Postal workers have done it again. Forced to reballot by the Tory anti-union laws after six months of strikes and lost pay, they smashed it, with a remarkable 95.9% vote for action on a 77.3% turnout, nearly as high as the previous record ballots. Even after 18 days of strike action last year and lost pay at a time of skyrocketing prices, postal workers in the CWU union are still standing strong and rejecting Royal Mail’s union-busting agenda.
CWU General Secretary Dave Ward argued during the reballot that winning a big yes vote would mean winning the dispute. It’s clear, though, that even a “yes” vote this impressive won’t be enough on its own – we need to strike. In the ballot result announcement online, many posties argued in the comments for CWU leaders to set more strike dates, some arguing to escalate with a full week’s strike or even all-out.
We have taken 18 days of action so far, but in one and two day stints. What if these had been taken all at once with the threat of an all-out strike? Royal Mail would have been brought to its knees. Many members have learnt that lesson. The CWU leaders have not.
To talk or not to talk?
Instead of calling new strike dates, CWU leaders announced more talks, and only if these go nowhere would they be ready to “use the mandate” and call strikes, though “hopefully we won’t have to”. Now they have given Royal Mail until Monday to reverse victimisations and shop floor-imposed change or expect strike action.
As important as those are (and halting revisions is an easy concession for bosses), it won’t resolve the fundamental attack on workers’ jobs, terms and conditions, from hiking workload to later start times that delete family friendly shifts. Flexibility means working until all the mail is delivered with no finish time, and big brother tech to police performance. A nightmare workplace.
Expectations were raised with the news that Royal Mail Chairman Keith Williams requested these latest talks through ex-TUC head Brendan Barber, aiming for a quick “process” to resolve the dispute in three weeks. But the moderate union bureaucrat Barber is no threat to Royal Mail’s agenda. The CWU claim that the widely reviled CEO Simon Thompson has been side-lined is not decisive, Williams is perfectly capable of delaying strikes with offers of secret talks.
Yesterday’s public grilling of Thompson, Williams and vile union buster Ricky McAulay in parliament (the second for Thompson) was unprecedented (and entertaining!). It proved the 1,500 postal workers who provided evidence correct and showed the bosses to be liars and bullies who have broken their legal USO requirements. But it will not be the magic bullet to resolve the dispute.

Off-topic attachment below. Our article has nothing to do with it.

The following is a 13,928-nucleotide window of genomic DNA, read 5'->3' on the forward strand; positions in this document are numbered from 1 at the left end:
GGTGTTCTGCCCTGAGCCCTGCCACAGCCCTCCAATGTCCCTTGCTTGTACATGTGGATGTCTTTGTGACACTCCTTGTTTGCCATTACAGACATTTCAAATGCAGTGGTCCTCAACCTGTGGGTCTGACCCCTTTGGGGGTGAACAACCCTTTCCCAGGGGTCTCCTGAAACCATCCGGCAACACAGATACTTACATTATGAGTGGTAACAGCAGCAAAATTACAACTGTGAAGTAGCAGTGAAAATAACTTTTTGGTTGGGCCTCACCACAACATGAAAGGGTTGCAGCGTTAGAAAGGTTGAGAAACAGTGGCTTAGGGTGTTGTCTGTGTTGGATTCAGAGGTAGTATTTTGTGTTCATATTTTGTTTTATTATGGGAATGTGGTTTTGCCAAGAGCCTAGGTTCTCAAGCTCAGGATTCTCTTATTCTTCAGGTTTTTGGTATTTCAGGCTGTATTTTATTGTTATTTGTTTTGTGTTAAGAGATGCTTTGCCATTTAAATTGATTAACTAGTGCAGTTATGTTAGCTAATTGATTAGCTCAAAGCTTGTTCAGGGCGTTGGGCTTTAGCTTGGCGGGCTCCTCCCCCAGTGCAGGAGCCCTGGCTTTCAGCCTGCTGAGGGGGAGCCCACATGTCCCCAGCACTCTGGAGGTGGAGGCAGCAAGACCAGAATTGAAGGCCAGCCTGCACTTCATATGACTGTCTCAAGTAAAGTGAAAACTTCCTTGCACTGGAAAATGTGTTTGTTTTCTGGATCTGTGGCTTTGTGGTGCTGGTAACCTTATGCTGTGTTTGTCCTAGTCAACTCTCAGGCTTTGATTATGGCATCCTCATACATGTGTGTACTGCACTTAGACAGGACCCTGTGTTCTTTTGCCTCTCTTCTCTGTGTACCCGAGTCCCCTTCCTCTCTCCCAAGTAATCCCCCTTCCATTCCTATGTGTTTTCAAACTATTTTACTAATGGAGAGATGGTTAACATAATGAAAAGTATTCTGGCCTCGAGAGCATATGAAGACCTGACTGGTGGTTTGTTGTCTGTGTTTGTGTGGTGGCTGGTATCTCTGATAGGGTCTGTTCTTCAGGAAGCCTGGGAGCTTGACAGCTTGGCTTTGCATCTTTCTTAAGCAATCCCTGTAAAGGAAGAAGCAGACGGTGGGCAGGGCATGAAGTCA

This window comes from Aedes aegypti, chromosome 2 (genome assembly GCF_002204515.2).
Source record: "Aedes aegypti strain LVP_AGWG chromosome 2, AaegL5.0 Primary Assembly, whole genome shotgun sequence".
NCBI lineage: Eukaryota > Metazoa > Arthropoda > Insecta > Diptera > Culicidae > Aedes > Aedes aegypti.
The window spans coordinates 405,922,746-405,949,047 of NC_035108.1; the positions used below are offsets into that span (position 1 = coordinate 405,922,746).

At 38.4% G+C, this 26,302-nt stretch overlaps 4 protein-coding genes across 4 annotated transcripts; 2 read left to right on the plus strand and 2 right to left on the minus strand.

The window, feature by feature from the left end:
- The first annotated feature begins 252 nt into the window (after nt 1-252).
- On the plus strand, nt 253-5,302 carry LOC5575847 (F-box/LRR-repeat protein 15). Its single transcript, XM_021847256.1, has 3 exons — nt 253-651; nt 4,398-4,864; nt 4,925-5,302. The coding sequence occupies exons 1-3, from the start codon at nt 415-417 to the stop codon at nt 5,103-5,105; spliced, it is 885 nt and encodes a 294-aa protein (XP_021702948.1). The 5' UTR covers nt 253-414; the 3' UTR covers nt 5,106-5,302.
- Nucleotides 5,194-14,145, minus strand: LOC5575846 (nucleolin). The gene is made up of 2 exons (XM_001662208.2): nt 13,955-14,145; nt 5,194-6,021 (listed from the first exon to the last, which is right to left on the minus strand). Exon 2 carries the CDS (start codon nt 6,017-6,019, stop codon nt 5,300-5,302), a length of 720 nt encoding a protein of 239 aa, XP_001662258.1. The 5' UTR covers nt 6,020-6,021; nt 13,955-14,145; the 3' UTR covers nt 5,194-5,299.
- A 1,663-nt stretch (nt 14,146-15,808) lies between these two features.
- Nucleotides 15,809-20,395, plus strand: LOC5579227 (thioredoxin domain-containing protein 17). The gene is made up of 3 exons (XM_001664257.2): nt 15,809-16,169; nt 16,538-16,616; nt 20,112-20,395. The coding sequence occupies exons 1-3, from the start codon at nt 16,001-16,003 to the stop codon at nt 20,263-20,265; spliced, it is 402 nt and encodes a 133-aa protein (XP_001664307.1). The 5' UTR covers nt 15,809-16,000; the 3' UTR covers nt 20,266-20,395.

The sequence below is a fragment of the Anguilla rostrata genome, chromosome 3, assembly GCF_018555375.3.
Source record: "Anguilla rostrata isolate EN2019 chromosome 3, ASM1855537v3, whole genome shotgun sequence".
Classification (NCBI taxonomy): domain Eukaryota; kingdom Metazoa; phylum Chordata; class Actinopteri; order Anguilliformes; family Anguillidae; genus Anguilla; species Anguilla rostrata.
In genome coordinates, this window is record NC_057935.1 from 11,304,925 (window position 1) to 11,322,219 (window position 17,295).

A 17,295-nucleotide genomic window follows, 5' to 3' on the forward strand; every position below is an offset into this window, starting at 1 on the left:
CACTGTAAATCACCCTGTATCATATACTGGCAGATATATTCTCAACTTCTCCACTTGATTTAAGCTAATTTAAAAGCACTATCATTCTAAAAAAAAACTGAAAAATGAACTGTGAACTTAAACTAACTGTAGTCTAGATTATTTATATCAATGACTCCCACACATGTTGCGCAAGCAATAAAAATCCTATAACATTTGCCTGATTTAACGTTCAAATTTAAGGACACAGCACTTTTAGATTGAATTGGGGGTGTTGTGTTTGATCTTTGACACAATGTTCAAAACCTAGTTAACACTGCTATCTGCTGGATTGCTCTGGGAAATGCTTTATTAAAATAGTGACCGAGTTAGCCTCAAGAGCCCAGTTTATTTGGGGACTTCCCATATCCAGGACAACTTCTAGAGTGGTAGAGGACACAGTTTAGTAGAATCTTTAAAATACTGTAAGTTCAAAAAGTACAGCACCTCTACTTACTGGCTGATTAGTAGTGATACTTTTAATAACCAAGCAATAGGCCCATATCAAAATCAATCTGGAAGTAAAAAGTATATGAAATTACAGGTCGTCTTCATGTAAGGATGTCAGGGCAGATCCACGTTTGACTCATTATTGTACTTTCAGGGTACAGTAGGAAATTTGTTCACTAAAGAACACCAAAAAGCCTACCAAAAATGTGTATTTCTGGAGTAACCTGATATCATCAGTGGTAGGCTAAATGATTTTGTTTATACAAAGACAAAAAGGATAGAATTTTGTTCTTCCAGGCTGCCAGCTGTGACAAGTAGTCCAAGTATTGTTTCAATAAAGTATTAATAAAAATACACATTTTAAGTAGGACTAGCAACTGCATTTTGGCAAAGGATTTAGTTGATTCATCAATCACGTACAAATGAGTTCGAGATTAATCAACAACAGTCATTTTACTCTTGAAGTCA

There is no problem with talks, but they should no longer be secret. They should be accompanied by strike action, called immediately and escalating to all out if necessary, and supported by a properly built strike fund, solidarity movement and coordinated strikes with other unions in dispute. The truth is, the more you strike the more you win. Many reps feel now that we can’t go on with one or two days of action, and instead need to start escalating. The threat of going all-out if necessary gives the Royal Mail bosses no room to sit it out.
Rank and file control
CWU officials have refused to ballot workers locally despite some office requesting one to fight suspensions and sackings. The January 3rd joint statement was a dead letter, and nothing has been done since to stop the revisions pushing cuts and other attacks through every office and mail centre. Member meetings should demand their right to strike or take what action they can against such measures, including canteen sit-ins or walking out.
That’s not the only worrying sign. Asked what was more important during an LBC interview, Ward stated that most members saw the terms and conditions as the key issue. There is a danger that union leaders drop key issues like an inflation-proof pay rise to cut a deal. Strung-out strike dates prolong the dispute, lowering our horizons until we meet Royal Mail halfway. We could find ourselves going back to the status quo on some issues, but having lost legal protections, pay and more.
In the meantime, Thompson & Co. have their sights set on cutting the USO, which would threaten thousands of jobs. Some would no doubt accept that, given what Royal Mail wants to impose and wondering if we can really win the dispute. However, if we cut a poor deal rather than win a decisive victory it won’t be long before RM comes back for more. But there is an alternative.
The strike has consolidated the union in the workplace like never before, while the dispute has strengthened its militant wing, with an unprecedented twenty thousand posties – one in six – attending the 9th December CWU rally in London. Militants can build on this, holding meetings of workers to demand action and elect strike committees in the workplace and localities. But to do that militants need to get organised themselves, in a rank and file network that can become a movement and an alternative leadership for the strike, built from below. As postal workers rise to our feet for the next round in our fight, we should take control of the strike in order to give the knockout blow and win.